By 1959 O’Connell was dead, spending his last years drawing national assistance and living in poverty in London buried in an unmarked grave at St. Mary’s Cemetery in Kensal Green.

On the 28th of April 2016, eighty-one years after he won La Liga with Betis, Patrick O’Connell finally got a headstone after the Patrick O’Connell Memorial Fund raised the money.

In Dublin today on the same streets, Patrick O’Connell played his football: Linda Carroll leaves her house near Jones Terrace at 5:15 am; the November sky is dark and bleary.

Linda has been taking the same route for months, which leads her to the Debenhams store on Henry Street, where she stands in the bay with her colleague Suzanne Sherry and other former employees blocking the removal of stock by liquidators KPMG on a six-hour shift.

In her 60’s, Linda has worked at the Henry Street store for nineteen years; it was previously Roches Stores.

Linda’s grandfather Christopher Duffy was shot in the neck as a fifteen-year-old on Bloody Sunday in Croke Park on November 21st, 1920 when British forces opened fire indiscriminately at a GAA match between Tipperary and Dublin.

Patrick O’Connell’s son, who had traveled home from Manchester, attended this match, which saw fourteen civilians murdered by the occupying forces. 

Duffy himself would survive and go on to captain St. Josephs and don the blue of his county Dublin winning two Leinster championships in 1932 and 1933.

O’Connell’s son would befriend John William Scott on the same streets his father played football on, John lived at no. 15 Fitzroy Avenue.

Many years later Nell O’Connell would sit in the front room in Fitzroy Avenue and relay to family members the terrible day Patrick Jnr. came home with blood on his shoes and how he screamed ‘his new friend had been shot…’ – John William Scott was carried to Mrs. Colmans house on St. James Avenue; he perished on her table.  

In Cork where O’Connell holidayed after his La Liga success in 1935, former Debenhams employee Claire O’Leary has been standing outside the Patrick Street branch eight months pregnant fighting for a just redundancy.

Los Beticos have been supportive across social media platforms, fans such as Jorge P. Martin, historian Alfonso Del Castillo, and the many Penya’s have supported the Irish workers.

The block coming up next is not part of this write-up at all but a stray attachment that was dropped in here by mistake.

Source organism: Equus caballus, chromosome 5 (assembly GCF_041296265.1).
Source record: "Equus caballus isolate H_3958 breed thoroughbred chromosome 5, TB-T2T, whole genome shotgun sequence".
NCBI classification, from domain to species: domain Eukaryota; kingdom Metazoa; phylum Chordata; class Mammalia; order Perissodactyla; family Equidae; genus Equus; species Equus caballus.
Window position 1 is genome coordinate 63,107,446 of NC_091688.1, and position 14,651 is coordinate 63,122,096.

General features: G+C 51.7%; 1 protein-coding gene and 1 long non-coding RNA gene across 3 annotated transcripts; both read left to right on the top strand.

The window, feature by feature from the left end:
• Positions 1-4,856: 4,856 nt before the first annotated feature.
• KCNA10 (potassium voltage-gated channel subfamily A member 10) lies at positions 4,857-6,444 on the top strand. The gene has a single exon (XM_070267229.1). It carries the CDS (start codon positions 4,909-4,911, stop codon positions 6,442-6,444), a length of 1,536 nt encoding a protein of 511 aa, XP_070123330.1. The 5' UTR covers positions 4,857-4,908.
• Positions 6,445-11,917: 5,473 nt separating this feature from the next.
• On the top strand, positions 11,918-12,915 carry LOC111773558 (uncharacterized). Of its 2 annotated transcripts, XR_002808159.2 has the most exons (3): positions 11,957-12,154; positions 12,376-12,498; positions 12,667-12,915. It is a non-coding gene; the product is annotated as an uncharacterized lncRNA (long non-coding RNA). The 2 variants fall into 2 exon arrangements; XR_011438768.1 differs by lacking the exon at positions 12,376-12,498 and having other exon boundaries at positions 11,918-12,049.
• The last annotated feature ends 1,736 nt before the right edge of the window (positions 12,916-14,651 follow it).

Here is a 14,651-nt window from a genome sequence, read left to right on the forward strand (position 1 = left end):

Betis are the workers club, their green and white jersey hails from Glasgow where one of their founders Manuel Asensio Ramos took home a Celtic shirt.

In 1940 after Franco had won the civil war O’Connell returned to Seville to manage the ‘VerdeBlanco’ for a second stint.

Betis had been relegated to the second division within a year under the maestro they were back in the top flight.

During that season down the road from the Estadio Benito Villamarín many who supported O’Connell’s La Liga victory in 1935 were spending their days in a concentration camp, in total there were one hundred and eighty camps up until 1947 dotted across Spain under the control of Franco’s army.

The Debenhams workers have recently taken their cause to the Irish parliament’s steps, two hundred and twenty-two days after they began their just fight for a proper redundancy, the ball is firmly in the government’s court.

In solidarity with the Real Betis supporters, Cllr Kieran Mahon from Tallaght, Dublin, brought a ‘Verde Blanco’ shirt the colours of Real Betis to the demonstration, as the workers turned their attention to the Irish government for a just settlement.

For many years during his football career, Patrick O’Connell had to fight for his rights. Today, his fellow Irish are on the same road.